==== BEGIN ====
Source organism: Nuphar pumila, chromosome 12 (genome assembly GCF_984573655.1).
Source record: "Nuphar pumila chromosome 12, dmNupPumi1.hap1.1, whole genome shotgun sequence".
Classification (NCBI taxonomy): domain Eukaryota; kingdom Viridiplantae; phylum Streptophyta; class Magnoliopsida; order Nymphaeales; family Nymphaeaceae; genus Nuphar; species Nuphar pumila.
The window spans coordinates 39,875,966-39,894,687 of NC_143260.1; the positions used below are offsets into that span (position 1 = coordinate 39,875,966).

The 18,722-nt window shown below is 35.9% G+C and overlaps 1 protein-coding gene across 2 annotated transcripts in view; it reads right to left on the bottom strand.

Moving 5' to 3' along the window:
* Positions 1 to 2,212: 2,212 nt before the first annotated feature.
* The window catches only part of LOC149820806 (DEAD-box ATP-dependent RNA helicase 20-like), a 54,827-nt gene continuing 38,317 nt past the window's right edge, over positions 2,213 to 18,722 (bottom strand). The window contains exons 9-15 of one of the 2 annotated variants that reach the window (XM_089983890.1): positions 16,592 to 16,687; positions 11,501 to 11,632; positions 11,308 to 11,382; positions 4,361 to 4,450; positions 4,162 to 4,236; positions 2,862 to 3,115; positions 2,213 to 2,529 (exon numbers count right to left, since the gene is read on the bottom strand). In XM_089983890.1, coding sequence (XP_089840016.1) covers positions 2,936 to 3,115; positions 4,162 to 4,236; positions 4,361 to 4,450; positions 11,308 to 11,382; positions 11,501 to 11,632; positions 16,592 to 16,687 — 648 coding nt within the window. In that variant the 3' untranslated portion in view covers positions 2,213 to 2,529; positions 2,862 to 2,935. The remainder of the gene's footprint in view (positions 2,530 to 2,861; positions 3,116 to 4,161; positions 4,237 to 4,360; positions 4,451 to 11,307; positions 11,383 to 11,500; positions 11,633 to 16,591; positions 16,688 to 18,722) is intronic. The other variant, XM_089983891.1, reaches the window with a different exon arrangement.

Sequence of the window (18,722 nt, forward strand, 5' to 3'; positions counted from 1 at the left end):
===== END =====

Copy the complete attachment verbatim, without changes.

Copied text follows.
Source organism: Nuphar pumila, chromosome 12 (genome assembly GCF_984573655.1).
Source record: "Nuphar pumila chromosome 12, dmNupPumi1.hap1.1, whole genome shotgun sequence".
Classification (NCBI taxonomy): domain Eukaryota; kingdom Viridiplantae; phylum Streptophyta; class Magnoliopsida; order Nymphaeales; family Nymphaeaceae; genus Nuphar; species Nuphar pumila.
The window spans coordinates 39,875,966-39,894,687 of NC_143260.1; the positions used below are offsets into that span (position 1 = coordinate 39,875,966).

The 18,722-nt window shown below is 35.9% G+C and overlaps 1 protein-coding gene across 2 annotated transcripts in view; it reads right to left on the bottom strand.

Moving 5' to 3' along the window:
* Positions 1 to 2,212: 2,212 nt before the first annotated feature.
* The window catches only part of LOC149820806 (DEAD-box ATP-dependent RNA helicase 20-like), a 54,827-nt gene continuing 38,317 nt past the window's right edge, over positions 2,213 to 18,722 (bottom strand). The window contains exons 9-15 of one of the 2 annotated variants that reach the window (XM_089983890.1): positions 16,592 to 16,687; positions 11,501 to 11,632; positions 11,308 to 11,382; positions 4,361 to 4,450; positions 4,162 to 4,236; positions 2,862 to 3,115; positions 2,213 to 2,529 (exon numbers count right to left, since the gene is read on the bottom strand). In XM_089983890.1, coding sequence (XP_089840016.1) covers positions 2,936 to 3,115; positions 4,162 to 4,236; positions 4,361 to 4,450; positions 11,308 to 11,382; positions 11,501 to 11,632; positions 16,592 to 16,687 — 648 coding nt within the window. In that variant the 3' untranslated portion in view covers positions 2,213 to 2,529; positions 2,862 to 2,935. The remainder of the gene's footprint in view (positions 2,530 to 2,861; positions 3,116 to 4,161; positions 4,237 to 4,360; positions 4,451 to 11,307; positions 11,383 to 11,500; positions 11,633 to 16,591; positions 16,688 to 18,722) is intronic. The other variant, XM_089983891.1, reaches the window with a different exon arrangement.

Sequence of the window (18,722 nt, forward strand, 5' to 3'; positions counted from 1 at the left end):